Scotland

ON THE ROAD AGAIN – DAY 105


MAGNIFICENCE & MYSTERY IN EDINBURGH

Having explored the main centre of Edinburgh yesterday we went a little further afield today, out to Rosslyn and Holyrood, to see a few more of the sights this city is famous for. Top of the list was Rosslyn Chapel, one of Scotland’s most popular religious sites and one of the most intriguing churches we’ve seen to date.

 

rosslyn chapel 1

 

Rosslyn Chapel is a small church, situated in the village of Rosslyn just outside Edinburgh’s city limits, was made famous by the book “The Da Vinci Code” (hence its popularity amongst the visiting hordes). Long before Dan Brown used this as his inspirations, however, mystery surrounded the chapel and its intriguing array of carvings. It was the church’s archaic association with the Knight’s Templar, not the more recent pop culture reference, that captured our interest and had us setting off early this morning* on a bus bound for the village of Rosslyn.

*The chapel’s popularity has sky-rocketed since “the Da Vinci Code” was published and subsequently made into a movie. We were waned that, as a consequence, the crowds can get rather large. Given how small the church is we didn’t really want to be squashed in there with 1,000 other people and so intentionally got out there early, to be there when it opened. Seemed this was a good tactic as there weren’t many other visitors there with us and we got to enjoy the unique ambience of the place unhindered.

 

 

Rosslyn Chapel was founded in 1446 by William St Clair and remains privately owned by the family. It’s set in the beautiful countryside just outside Edinburgh and is quite an attractive structure from the outside. The rose, yellow, and grey stone the chapel is made of makes for interesting shades and tones, and the intricate carvings around the windows and adorning each corner of the building were fascinating.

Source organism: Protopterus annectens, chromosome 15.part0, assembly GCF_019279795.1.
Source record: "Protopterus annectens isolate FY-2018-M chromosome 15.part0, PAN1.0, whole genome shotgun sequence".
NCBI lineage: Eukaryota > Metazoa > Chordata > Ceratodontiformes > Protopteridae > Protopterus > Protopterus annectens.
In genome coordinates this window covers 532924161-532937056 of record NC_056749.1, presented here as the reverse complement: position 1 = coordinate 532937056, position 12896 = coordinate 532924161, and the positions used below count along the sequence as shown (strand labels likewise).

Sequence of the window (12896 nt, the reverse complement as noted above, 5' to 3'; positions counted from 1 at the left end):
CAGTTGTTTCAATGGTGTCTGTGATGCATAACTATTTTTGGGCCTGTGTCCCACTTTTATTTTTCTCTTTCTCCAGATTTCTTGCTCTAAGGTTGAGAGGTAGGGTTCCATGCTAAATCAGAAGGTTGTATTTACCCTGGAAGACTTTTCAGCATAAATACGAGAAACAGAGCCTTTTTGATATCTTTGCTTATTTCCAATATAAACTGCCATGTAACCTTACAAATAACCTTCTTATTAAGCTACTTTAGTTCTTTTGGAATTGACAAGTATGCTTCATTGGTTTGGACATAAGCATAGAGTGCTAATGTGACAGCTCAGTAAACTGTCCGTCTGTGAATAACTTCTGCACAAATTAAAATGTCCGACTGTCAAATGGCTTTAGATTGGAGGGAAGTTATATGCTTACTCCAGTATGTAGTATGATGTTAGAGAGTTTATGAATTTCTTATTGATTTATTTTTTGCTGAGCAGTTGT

But stepping inside the chapel the wonder of Rosslyn’s Chapel really came to light. Every available surface was covered in carvings, rich in symbolism. There are more than 100 carvings of “Green Men*” in and around the chapel. Other carvings represent plants, including depictions of wheat, strawberries and lilies. There’s even some carvings in the chapel that purportedly represent ears of corn, a plant which was unknown in Europe at the time of the chapel’s construction. One of the enduring theories about these carvings is that they support the idea that Henry St Clair, William’s father, traveled to the Americas well before Columbus along with other Knights Templar.

*”Green Men” are recognised pagan symbols of growth, lushness, and fertility. Depicted with greenery all around them, they’re often viewed as a male counterpart to Mother Nature or female fertility spirits/gods.

 

The mysteries associated with Rosslyn Chapel don’t end there, however. Beneath the ornately carved chapel lies a stone crypt within which, according to legend, the treasures of the Knights Templar are buried*. Depending on whom you ask, that treasure is the Holy Grail, sacred scrolls from the time of Christ, a fragment of the cross on which he died, or even his embalmed head, secreted out of the Holy Land as the Templars fled prosecution 700 years ago.

*It was this myth that Dan Brown used as the basis for his book.

 

Allusions to Freemasonry and secret societies are also supposedly found in amongst the chapel’s carvings. Theories abound about the hidden meanings of the intricate stonework, especially since William Sinclair, the chapel’s original sponsor, was supposedly the Grand Master of the Scottish stonemasons, and subsequently several other members of the Sinclair family have held this position.

Note: You’re not allowed to take photos inside Rosslyn Chapel but the following photos from their official website (www.rosslynchapel.com) should help give you an idea of the amazing interior of the church.

 

rosslyn chapel 2

 

rosslyn chapel 3

 

rosslyn chapel 3

 

rosslyn chapel 4

 

rosslyn chapel 5

 

The chapel’s alters were destroyed in 1592 during the Scottish Reformation, and the chapel was abandoned, gradually falling into decay. It was only restored in the 19th century after Queen Victoria visited and expressed a desire to the Sinclair’s that it should be preserved. The restoration works carried out have been done beautifully, making Rosslyn Chapel a wonderful place to visit (even if you’re not a “Da Vinci Code” fan or a conspiracy theorist).